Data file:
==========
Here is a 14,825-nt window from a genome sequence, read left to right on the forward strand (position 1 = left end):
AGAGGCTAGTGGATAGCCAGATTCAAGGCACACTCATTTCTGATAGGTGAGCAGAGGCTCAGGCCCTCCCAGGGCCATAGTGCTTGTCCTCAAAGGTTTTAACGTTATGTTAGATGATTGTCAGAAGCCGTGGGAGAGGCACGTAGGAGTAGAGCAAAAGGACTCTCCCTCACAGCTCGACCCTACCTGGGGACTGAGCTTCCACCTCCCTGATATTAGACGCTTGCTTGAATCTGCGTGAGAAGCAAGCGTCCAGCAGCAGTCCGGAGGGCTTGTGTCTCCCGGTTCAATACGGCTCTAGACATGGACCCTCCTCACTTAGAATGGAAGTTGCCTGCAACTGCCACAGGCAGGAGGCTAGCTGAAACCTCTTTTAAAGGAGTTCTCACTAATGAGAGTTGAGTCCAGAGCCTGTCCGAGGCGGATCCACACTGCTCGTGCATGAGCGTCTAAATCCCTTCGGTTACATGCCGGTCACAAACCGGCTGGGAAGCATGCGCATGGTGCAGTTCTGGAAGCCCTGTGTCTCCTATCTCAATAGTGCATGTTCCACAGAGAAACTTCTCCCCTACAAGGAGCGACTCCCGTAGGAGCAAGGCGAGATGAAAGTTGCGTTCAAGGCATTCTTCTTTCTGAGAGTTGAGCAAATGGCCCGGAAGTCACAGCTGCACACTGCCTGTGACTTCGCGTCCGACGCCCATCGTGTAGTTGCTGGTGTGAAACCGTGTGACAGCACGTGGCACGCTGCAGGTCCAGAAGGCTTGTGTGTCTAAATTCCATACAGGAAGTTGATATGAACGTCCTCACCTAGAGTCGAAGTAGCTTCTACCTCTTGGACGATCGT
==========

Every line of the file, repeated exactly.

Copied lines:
Here is a 14,825-nt window from a genome sequence, read left to right on the forward strand (position 1 = left end):
AGAGGCTAGTGGATAGCCAGATTCAAGGCACACTCATTTCTGATAGGTGAGCAGAGGCTCAGGCCCTCCCAGGGCCATAGTGCTTGTCCTCAAAGGTTTTAACGTTATGTTAGATGATTGTCAGAAGCCGTGGGAGAGGCACGTAGGAGTAGAGCAAAAGGACTCTCCCTCACAGCTCGACCCTACCTGGGGACTGAGCTTCCACCTCCCTGATATTAGACGCTTGCTTGAATCTGCGTGAGAAGCAAGCGTCCAGCAGCAGTCCGGAGGGCTTGTGTCTCCCGGTTCAATACGGCTCTAGACATGGACCCTCCTCACTTAGAATGGAAGTTGCCTGCAACTGCCACAGGCAGGAGGCTAGCTGAAACCTCTTTTAAAGGAGTTCTCACTAATGAGAGTTGAGTCCAGAGCCTGTCCGAGGCGGATCCACACTGCTCGTGCATGAGCGTCTAAATCCCTTCGGTTACATGCCGGTCACAAACCGGCTGGGAAGCATGCGCATGGTGCAGTTCTGGAAGCCCTGTGTCTCCTATCTCAATAGTGCATGTTCCACAGAGAAACTTCTCCCCTACAAGGAGCGACTCCCGTAGGAGCAAGGCGAGATGAAAGTTGCGTTCAAGGCATTCTTCTTTCTGAGAGTTGAGCAAATGGCCCGGAAGTCACAGCTGCACACTGCCTGTGACTTCGCGTCCGACGCCCATCGTGTAGTTGCTGGTGTGAAACCGTGTGACAGCACGTGGCACGCTGCAGGTCCAGAAGGCTTGTGTGTCTAAATTCCATACAGGAAGTTGATATGAACGTCCTCACCTAGAGTCGAAGTAGCTTCTACCTCTTGGACGATCGT